So, because of his protests, Gabriel removed the ability of Zechariah to speak. For the next nine months, Zechariah was unable to get a word in edgewise. He could only communicate through signs and writing. And perhaps for the first time, he had to listen. Sometimes it’s important for people in authority to be quiet and to listen.
When I went to Union Theological Seminary, it became strikingly clear that as a white straight male, at least among the student body, one did not have the kind of power or influence one had in other parts of the world. There was a caucus for every group. There was a black caucus, a women’s caucus, a gay and lesbian caucus, an Asian caucus, even a commuters caucus. As a white straight man, I was a man without a caucus. Poor me. I was in a minority, probably for one of the first times in my life. My classmates were quick to point out, “Now you know just a little of what it’s like to have your agenda or your culture dominated by another.”
I think every straight white male church leader should have the experience of getting his mouth shut for a while, and listening to the voices of another culture. Imagine what changes that would make in the life of the church.
The old ways of looking at the world changed for old Zechariah, they had to. He must have changed his view of the world when he was shut up for nine months. As much as Zechariah wanted a child, he did not want a John the Baptist. He probably wanted a Zechariah Junior: someone to carry on the family name, someone to live the life he never had, someone to be popular and well-liked by his peers, someone who was perfect—which means who would do everything his parents wanted, someone who would eventually settle down and have grandchildren for he and Elizabeth. You see, he had had his whole life to put together a perfect picture of his child. And he knew just how that child would be and just what that child would become.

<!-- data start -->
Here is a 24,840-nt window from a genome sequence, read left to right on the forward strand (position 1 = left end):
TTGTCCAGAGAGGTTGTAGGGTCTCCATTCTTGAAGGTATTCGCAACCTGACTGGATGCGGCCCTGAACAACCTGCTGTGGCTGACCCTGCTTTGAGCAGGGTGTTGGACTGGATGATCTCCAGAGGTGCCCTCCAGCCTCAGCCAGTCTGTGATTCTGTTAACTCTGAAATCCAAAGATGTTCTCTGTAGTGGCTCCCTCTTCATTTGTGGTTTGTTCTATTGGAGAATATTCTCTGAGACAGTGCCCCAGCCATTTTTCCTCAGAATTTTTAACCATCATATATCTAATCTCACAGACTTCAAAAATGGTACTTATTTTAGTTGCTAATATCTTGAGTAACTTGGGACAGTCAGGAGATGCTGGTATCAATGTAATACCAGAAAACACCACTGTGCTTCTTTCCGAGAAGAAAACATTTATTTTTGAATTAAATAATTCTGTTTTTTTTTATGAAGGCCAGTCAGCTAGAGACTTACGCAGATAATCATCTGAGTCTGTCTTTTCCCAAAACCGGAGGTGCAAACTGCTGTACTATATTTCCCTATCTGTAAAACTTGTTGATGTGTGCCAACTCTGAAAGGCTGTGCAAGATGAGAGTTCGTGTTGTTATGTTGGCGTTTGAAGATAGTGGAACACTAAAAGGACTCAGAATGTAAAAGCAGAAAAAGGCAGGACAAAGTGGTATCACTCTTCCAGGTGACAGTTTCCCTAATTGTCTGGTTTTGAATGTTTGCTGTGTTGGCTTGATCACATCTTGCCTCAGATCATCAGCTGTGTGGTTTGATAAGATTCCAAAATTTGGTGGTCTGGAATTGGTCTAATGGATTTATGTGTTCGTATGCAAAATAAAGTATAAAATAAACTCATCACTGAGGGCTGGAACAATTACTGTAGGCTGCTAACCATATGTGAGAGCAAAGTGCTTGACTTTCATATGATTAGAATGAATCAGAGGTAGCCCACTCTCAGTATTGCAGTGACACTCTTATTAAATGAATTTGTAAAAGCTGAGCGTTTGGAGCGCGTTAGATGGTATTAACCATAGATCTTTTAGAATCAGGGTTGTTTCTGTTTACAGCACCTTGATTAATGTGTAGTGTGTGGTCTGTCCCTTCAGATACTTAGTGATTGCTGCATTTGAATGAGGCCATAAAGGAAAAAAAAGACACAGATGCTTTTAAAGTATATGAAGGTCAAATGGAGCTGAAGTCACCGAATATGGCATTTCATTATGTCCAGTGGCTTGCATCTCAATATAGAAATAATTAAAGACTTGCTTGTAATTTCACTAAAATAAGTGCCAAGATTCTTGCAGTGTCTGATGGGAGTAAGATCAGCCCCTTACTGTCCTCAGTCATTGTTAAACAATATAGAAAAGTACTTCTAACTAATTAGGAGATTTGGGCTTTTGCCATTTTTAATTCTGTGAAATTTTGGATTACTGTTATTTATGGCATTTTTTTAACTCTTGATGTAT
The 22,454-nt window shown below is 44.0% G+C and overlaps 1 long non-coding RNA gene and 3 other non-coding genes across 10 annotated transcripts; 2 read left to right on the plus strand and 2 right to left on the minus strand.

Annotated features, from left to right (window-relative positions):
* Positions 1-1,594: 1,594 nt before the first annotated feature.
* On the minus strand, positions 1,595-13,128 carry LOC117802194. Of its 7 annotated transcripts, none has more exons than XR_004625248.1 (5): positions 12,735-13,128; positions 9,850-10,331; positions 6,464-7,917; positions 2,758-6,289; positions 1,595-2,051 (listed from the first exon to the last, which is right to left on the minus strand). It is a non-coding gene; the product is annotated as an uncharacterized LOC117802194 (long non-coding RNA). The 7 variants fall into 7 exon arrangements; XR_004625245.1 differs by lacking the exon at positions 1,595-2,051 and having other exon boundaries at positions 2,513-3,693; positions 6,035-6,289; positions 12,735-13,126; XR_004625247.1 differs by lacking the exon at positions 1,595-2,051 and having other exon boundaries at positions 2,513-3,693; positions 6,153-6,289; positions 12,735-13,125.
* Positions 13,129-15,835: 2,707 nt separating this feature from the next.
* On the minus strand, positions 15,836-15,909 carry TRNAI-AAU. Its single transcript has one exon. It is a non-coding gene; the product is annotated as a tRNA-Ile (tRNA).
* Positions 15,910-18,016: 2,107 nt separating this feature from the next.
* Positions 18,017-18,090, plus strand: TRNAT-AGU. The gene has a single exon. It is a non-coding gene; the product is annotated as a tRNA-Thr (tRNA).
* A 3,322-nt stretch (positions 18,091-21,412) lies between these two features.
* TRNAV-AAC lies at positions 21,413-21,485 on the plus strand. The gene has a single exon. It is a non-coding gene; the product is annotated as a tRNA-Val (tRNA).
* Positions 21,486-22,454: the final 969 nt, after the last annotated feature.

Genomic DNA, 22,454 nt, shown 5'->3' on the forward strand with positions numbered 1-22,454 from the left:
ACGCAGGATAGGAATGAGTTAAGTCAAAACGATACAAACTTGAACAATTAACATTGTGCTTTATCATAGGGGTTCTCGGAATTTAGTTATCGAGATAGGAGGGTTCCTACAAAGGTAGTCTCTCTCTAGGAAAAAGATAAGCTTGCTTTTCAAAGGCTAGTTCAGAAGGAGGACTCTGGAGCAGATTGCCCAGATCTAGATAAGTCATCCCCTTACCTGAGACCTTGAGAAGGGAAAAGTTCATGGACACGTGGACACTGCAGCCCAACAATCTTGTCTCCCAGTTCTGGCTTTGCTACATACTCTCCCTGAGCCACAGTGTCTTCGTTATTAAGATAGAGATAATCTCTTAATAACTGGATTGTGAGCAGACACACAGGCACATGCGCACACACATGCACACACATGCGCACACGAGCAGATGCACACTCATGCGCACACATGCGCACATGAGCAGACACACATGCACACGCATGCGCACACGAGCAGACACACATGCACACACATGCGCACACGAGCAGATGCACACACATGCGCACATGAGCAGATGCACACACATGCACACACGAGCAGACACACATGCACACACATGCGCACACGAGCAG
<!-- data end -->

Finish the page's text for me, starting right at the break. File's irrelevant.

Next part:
But in comes the angel Gabriel among the smoke and incense. Gabriel told him, it’s not going to happen that way. First of all, it was God who would not let him have a child all these years. This must have infuriated Zechariah. And then when a child finally came along God stepped in and shattered Zechariah’s hopes and dreams. I mean who dreams that their child would grow up to be a Baptist preacher?
“I have a plan for your child which you may not like,” says God, “but it’s his plan. The plan for your son, John. Believe it, and leave behind your preconceived notions of what your child will become. It is in my hands,” says God. And your child is going to do great things.
I know when we were expecting both of our children, we imagined what they would be like. We did our level best to prepare for them. We tried to be stable ourselves, knowing that that was the greatest gift we could give them. And of course we are happy and proud of them both. But ultimately they will need to make their way in the world regardless of what we want them to do or be. It’s their lives. What’s the old saying? We’ll give them roots and wings? I hope all children will be rooted in courage and sustained by grace.
Zechariah needed to shut his mouth in order to hear what God had to say. In order for it to sink in. In order to really believe it.
Luke begins his gospel by silencing Zechariah the priest. It is imperative, sometimes, for those in positions of privilege because of their biology or inheritance to be silent so that another voice can emerge.